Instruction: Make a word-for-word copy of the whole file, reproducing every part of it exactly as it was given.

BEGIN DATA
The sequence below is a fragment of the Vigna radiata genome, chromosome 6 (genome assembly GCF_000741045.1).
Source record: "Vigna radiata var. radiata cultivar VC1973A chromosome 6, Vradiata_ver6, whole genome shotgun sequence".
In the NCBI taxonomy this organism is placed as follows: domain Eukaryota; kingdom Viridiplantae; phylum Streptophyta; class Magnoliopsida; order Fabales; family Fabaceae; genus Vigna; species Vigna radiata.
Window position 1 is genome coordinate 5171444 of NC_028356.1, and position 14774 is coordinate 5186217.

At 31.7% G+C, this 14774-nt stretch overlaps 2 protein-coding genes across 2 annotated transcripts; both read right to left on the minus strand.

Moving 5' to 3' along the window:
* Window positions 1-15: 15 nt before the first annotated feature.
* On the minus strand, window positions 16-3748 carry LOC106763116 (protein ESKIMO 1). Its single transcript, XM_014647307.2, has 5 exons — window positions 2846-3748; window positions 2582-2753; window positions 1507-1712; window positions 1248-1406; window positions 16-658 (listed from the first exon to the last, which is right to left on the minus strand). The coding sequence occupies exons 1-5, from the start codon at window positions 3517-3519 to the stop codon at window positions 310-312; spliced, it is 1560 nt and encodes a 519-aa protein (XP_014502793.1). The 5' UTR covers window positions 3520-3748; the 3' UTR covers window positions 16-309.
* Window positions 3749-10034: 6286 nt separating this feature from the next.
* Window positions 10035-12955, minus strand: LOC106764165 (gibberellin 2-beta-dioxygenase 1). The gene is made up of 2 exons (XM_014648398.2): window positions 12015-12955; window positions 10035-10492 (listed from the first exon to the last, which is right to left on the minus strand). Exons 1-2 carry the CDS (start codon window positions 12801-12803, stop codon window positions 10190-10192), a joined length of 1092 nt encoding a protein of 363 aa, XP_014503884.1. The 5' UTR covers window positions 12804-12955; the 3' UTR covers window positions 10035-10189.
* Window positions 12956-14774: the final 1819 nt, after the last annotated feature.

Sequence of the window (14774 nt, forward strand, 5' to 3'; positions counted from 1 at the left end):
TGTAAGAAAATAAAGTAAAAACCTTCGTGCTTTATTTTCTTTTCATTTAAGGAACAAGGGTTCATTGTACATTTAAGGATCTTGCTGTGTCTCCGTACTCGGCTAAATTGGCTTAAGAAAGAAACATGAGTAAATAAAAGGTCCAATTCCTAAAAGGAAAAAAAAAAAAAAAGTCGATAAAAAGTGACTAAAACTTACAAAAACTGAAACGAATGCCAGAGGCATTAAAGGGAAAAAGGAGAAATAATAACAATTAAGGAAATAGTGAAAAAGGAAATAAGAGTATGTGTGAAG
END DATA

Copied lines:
The sequence below is a fragment of the Vigna radiata genome, chromosome 6 (genome assembly GCF_000741045.1).
Source record: "Vigna radiata var. radiata cultivar VC1973A chromosome 6, Vradiata_ver6, whole genome shotgun sequence".
In the NCBI taxonomy this organism is placed as follows: domain Eukaryota; kingdom Viridiplantae; phylum Streptophyta; class Magnoliopsida; order Fabales; family Fabaceae; genus Vigna; species Vigna radiata.
Window position 1 is genome coordinate 5171444 of NC_028356.1, and position 14774 is coordinate 5186217.

At 31.7% G+C, this 14774-nt stretch overlaps 2 protein-coding genes across 2 annotated transcripts; both read right to left on the minus strand.

Moving 5' to 3' along the window:
* Window positions 1-15: 15 nt before the first annotated feature.
* On the minus strand, window positions 16-3748 carry LOC106763116 (protein ESKIMO 1). Its single transcript, XM_014647307.2, has 5 exons — window positions 2846-3748; window positions 2582-2753; window positions 1507-1712; window positions 1248-1406; window positions 16-658 (listed from the first exon to the last, which is right to left on the minus strand). The coding sequence occupies exons 1-5, from the start codon at window positions 3517-3519 to the stop codon at window positions 310-312; spliced, it is 1560 nt and encodes a 519-aa protein (XP_014502793.1). The 5' UTR covers window positions 3520-3748; the 3' UTR covers window positions 16-309.
* Window positions 3749-10034: 6286 nt separating this feature from the next.
* Window positions 10035-12955, minus strand: LOC106764165 (gibberellin 2-beta-dioxygenase 1). The gene is made up of 2 exons (XM_014648398.2): window positions 12015-12955; window positions 10035-10492 (listed from the first exon to the last, which is right to left on the minus strand). Exons 1-2 carry the CDS (start codon window positions 12801-12803, stop codon window positions 10190-10192), a joined length of 1092 nt encoding a protein of 363 aa, XP_014503884.1. The 5' UTR covers window positions 12804-12955; the 3' UTR covers window positions 10035-10189.
* Window positions 12956-14774: the final 1819 nt, after the last annotated feature.

Sequence of the window (14774 nt, forward strand, 5' to 3'; positions counted from 1 at the left end):
TGTAAGAAAATAAAGTAAAAACCTTCGTGCTTTATTTTCTTTTCATTTAAGGAACAAGGGTTCATTGTACATTTAAGGATCTTGCTGTGTCTCCGTACTCGGCTAAATTGGCTTAAGAAAGAAACATGAGTAAATAAAAGGTCCAATTCCTAAAAGGAAAAAAAAAAAAAAAGTCGATAAAAAGTGACTAAAACTTACAAAAACTGAAACGAATGCCAGAGGCATTAAAGGGAAAAAGGAGAAATAATAACAATTAAGGAAATAGTGAAAAAGGAAATAAGAGTATGTGTGAAG